Now I don't want this to be theoretical for you. I want us to dig into this a little bit. What in the world is it about this fellowship of suffering that can enable the saints here to pray with such confidence as we witnessed last week. What is it about this fellowship of suffering that Acts 5:41 can say, "So they departed from the presence of the council, rejoicing that they were counted worthy to suffer shame for His name." Rejoicing that they were counted worthy?!? They saw it as a privelege to suffer! Why? What is it that could enable Paul and Silas to endure a severe beating from the Romans and yet sit in jail singing hymns to God and rejoicing in the privelege of suffering with Christ? In Philippians 3:10 Paul gives as His life passion, "that I may know Him and the power of His resurrection, and the fellowship of His sufferings, being conformed to His death." Now all of us can understand why he was passionate about knowing Jesus and the power of His resurrection. We like that concept. But Paul was just as passionate about knowing Jesus and the fellowship of His sufferings. Why?

What I would like to do this morning is to take a long rabbit trail away from Acts and look at this subject of the fellowship of suffering. Unless we understand this concept, there is a lot coming up in the book of Acts that will not make sense to you. So this is as good a time as any to deal with the theology.

And let's start first with how Christ has a fellowship with our sufferings. I think that will help us to understand how we can have fellowship with His sufferings. Look at Acts 9:4. Saul has been persecuting the church and Christ confronts him on the road to Damascus. Verse 4 says, "Then he fell to the ground, and heard a voice saying to him, "Saul, Saul, why are you persecuting Me? And he said, "Who are You, Lord?" Then the Lord said, "I am Jesus, whom you are persecuting." Paul had been persecuting Christians, but because of Christ's intimate union with His body – the church, Paul was actually persecuting Jesus. Jesus was suffering with His church. And this statement is repeated six times in the book of Acts, so obviously it is a statement that God wants us to remember. "Why are you persecuting ME?" How can Christ suffer? Isn't heaven just a place of bliss? And the answer is, "Yes, it is a place of bliss and comfort. But it is still mixed with some emotional suffering and with tears." In fact, according to both Isaiah and the book of Revelation it will not be until the end of history that God creates a new heavens and a new earth and the remembrance of the former things is completely removed and every tear is wiped away (Is. 25:8; 65:19; Rev. 7:17; 21:4). Luke 16 and many other passages indicate that saints in paradise are intimately aquainted with their past history and with what is going on on the earth. In fact, on the last day of history, every memory will probably flash before our eyes on the great judgment day. And only after that will our tears be wiped away. And some people think that this just can't be right. I don't want to remember what has gone on during my life time! Surely there can't be tears in heaven now! But because the saints in glory share in the fellowship of our sufferings, there are times when they pray on our behalf and weep on our behalf. Look for example at Revelation 6:9-11. Here are some souls of dead saints who are troubled. The Great Tribulation has just begun, but there is a lot more yet to come. And these saints are interested in what is happening.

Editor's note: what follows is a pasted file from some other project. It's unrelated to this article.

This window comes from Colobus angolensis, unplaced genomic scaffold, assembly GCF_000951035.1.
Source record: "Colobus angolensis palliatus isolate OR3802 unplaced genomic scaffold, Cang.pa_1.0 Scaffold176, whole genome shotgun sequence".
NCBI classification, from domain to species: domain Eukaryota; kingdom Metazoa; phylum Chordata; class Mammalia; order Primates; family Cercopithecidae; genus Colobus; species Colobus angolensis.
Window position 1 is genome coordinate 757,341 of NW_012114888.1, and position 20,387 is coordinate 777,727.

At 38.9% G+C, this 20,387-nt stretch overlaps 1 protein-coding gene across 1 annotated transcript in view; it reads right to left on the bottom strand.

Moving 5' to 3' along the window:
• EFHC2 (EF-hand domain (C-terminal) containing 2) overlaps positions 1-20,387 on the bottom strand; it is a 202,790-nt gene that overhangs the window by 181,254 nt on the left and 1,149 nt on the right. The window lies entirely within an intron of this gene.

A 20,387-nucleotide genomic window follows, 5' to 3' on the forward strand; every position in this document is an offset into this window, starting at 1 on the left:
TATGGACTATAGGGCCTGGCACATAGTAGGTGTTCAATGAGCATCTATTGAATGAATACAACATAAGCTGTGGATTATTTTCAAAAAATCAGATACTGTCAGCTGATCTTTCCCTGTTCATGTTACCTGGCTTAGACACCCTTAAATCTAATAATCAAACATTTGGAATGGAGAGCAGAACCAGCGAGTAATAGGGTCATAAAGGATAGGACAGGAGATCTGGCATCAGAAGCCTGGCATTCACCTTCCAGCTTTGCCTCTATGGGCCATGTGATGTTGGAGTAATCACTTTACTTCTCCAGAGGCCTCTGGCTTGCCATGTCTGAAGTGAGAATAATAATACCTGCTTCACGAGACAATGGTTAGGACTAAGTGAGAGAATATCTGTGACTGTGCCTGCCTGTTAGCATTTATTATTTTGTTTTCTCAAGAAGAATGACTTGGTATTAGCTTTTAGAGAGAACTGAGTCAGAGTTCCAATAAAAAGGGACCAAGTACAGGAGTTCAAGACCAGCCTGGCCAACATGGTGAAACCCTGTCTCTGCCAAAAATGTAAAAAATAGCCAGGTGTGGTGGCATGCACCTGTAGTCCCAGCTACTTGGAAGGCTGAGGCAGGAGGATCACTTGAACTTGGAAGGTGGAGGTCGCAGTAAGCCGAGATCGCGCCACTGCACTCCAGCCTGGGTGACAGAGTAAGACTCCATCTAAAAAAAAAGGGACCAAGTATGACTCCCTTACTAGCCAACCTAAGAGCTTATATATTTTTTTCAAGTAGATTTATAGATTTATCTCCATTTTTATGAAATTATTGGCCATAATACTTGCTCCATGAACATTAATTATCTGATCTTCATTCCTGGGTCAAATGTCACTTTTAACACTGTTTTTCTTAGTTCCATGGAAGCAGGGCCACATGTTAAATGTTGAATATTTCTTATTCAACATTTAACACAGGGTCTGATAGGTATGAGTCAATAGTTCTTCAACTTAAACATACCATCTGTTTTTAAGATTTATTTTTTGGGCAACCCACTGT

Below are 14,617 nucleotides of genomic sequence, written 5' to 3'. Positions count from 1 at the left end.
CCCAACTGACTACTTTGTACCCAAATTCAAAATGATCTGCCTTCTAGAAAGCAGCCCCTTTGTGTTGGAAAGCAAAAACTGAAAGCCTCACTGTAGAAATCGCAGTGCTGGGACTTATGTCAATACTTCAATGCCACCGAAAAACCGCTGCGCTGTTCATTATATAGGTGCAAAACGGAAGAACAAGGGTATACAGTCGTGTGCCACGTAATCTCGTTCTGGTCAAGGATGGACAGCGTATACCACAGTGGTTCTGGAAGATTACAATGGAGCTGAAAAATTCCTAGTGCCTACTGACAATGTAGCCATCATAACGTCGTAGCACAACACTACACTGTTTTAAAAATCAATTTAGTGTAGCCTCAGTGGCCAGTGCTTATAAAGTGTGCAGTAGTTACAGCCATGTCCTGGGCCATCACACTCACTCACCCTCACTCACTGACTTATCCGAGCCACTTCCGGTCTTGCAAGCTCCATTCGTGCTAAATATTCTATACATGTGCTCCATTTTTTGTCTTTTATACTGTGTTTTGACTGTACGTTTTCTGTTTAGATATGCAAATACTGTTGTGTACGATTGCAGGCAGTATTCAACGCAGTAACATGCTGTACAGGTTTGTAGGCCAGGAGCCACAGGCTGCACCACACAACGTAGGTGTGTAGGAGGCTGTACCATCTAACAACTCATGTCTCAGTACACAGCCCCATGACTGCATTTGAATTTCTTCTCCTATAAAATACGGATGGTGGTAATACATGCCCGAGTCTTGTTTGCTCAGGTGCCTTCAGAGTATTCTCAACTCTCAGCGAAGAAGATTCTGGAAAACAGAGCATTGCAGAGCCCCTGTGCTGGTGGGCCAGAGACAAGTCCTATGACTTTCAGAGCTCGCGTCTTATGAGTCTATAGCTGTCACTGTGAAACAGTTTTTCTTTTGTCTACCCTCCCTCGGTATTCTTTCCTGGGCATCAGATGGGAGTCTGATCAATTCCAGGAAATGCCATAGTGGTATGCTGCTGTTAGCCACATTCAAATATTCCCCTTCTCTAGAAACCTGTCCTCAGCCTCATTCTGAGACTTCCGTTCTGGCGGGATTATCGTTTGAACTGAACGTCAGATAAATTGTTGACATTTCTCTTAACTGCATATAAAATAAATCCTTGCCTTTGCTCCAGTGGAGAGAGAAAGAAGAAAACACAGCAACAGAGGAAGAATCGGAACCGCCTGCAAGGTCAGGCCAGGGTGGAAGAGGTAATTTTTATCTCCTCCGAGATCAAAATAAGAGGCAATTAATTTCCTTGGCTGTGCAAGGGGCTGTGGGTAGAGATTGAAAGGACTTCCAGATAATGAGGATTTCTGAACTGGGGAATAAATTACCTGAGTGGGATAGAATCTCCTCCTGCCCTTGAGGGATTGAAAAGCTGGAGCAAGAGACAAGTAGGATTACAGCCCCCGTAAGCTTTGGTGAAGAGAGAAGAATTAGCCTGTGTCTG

Revelation 6:9 When He opened the fifth seal, I saw under the altar the souls of those who had been slain for the word of God and for the testimony which they held. Revelation 6:10 And they cried with a loud voice, saying, "How long, O Lord, holy and true, until You judge and avenge our blood on those who dwell on the earth?" Revelation 6:11 Then a white robe was given to each of them; and it was said to them that they should rest a little while longer, until both the number of their fellow servants and their brethren, who would be killed as they were, was completed.**